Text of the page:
By April, litecoin had advanced another 900% to $5, giving me a return of 9,900% in just a few months. My shares, however, continued to deteriorate in value. To compound the problem, one of the companies I'd blindly invested in turned out to be a scam. I suppose in hindsight I might have guessed that a company called "Moo Cow Mining" might be a poor candidate for investing. The owner of Moo Cow had stopped paying dividends and absconded with the investors' assets. In the bricks & mortar world such actions would have very real consequences, but in the nascent litecoin universe there seemed to be little that could be done except make loud threats on the forums. This caused me some consternation because though my initial investment had been tiny, as litecoin prices advanced from $0.05 to $5 what had been a small scam in real terms quickly became a not-so-small one.
Once again I forgot about my litecoins. Without warning, this September LTC-Global announced it would be shutting its doors. One of the hazards of running an online stock exchange is that it probably breaks hundreds of SEC regulations. No doubt the exchange owners had decided to call it quits before they got in trouble. Worried that my funds might be confiscated or blocked, I quickly logged into my account. My shares had fallen in value (see this post) upon the announcement, but I was still able to sell everything I owned. I limped out of LTC-Global having lost 65% or so of the litecoins I'd invested. I vowed never again to spend away my hoard of coins on silly investments.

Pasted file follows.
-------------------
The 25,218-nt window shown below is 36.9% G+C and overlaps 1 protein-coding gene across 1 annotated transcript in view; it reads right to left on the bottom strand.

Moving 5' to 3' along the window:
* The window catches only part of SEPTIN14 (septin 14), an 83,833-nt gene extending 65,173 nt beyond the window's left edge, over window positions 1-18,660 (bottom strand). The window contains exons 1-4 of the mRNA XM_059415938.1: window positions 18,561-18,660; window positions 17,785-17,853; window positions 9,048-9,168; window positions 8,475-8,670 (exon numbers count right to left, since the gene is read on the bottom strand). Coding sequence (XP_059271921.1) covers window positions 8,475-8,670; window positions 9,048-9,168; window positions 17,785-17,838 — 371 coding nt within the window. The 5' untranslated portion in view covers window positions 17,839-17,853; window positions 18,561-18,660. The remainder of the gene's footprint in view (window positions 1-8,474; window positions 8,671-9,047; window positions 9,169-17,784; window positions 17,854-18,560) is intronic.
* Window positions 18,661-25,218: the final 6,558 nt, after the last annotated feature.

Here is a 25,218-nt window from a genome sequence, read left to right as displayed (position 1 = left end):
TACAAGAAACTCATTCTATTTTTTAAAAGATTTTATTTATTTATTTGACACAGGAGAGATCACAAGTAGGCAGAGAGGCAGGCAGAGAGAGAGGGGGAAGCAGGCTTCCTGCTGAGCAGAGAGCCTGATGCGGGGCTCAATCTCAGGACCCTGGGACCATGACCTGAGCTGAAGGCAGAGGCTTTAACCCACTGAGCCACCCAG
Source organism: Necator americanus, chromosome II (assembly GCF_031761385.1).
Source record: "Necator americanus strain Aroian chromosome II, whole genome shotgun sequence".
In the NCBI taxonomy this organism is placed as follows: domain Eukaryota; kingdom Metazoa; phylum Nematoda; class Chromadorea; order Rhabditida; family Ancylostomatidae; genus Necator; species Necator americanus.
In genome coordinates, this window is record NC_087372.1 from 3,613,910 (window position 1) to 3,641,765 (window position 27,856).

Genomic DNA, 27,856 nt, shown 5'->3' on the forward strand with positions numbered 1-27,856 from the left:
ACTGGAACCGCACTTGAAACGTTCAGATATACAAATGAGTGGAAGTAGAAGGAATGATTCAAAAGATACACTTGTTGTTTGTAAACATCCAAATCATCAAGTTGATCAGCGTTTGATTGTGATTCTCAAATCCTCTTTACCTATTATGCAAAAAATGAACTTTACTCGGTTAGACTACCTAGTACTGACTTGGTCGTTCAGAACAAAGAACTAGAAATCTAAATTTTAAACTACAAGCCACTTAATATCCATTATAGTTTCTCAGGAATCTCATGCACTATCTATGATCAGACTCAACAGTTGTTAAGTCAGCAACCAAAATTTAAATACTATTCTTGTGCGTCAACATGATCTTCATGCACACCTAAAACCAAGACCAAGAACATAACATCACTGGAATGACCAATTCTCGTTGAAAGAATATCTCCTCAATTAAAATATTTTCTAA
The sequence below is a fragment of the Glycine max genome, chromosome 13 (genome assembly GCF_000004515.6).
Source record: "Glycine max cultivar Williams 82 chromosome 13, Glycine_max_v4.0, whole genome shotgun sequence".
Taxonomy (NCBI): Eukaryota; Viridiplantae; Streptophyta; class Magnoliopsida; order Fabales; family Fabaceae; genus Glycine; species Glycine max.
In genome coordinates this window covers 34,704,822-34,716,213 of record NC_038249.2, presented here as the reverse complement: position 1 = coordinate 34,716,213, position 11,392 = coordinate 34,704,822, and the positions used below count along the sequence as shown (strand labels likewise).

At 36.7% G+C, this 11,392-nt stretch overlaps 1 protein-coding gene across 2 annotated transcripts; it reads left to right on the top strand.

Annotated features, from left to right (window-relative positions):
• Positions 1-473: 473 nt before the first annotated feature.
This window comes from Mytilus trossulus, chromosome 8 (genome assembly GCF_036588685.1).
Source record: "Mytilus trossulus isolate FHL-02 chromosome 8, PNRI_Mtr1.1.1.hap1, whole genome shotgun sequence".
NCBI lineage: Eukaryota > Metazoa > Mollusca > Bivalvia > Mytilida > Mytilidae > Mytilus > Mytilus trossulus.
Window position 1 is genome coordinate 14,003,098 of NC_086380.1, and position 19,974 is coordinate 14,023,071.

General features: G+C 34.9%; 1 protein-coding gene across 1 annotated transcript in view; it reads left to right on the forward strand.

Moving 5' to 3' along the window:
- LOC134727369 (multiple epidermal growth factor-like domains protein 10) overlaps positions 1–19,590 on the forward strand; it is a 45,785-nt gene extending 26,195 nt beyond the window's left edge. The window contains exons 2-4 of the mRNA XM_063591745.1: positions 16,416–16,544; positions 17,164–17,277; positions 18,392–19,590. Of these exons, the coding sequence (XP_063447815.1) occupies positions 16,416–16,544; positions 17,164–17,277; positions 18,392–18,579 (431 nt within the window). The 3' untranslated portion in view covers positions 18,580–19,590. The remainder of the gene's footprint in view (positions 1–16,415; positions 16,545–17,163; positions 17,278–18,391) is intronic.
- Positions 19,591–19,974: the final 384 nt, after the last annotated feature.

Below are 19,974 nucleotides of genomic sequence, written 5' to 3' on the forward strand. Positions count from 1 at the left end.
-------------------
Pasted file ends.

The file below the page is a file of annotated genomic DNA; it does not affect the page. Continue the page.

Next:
This November litecoin prices experienced another buying rush as they rose from $5 to just shy of $50, pushing litecoin up by a ridiculous 99,900% since I'd initially bumbled into them. Although I'd lost a large chunk of my litecoins by investing in stocks, the remaining stash now summed up to an amount that was no longer smallish (but not gigantic, either). Even tiny amounts of capital will grow into something substantial at those sorts of rates of return. Let's not kid ourselves though, this wasn't a canny trade, it was just dumb luck.
Getting out of litecoin isn't an easy task. I'll have to send my coins back to BTC-e where I can exchange them into bitcoin, incurring a 0.05% transaction cost on the deal. Then I have to transfer these bitcoins back to Virtex to buy Canadian dollars, which will exact a fat 2% commission on the trade. Then I'll have to wait a few days for my dollars to be transferred to my bank account. It's a lengthy and expensive process. Alternatively I could try and find someone who makes a market in litecoin, go to their house or a café, and consummate the trade there. But that just sounds awkward.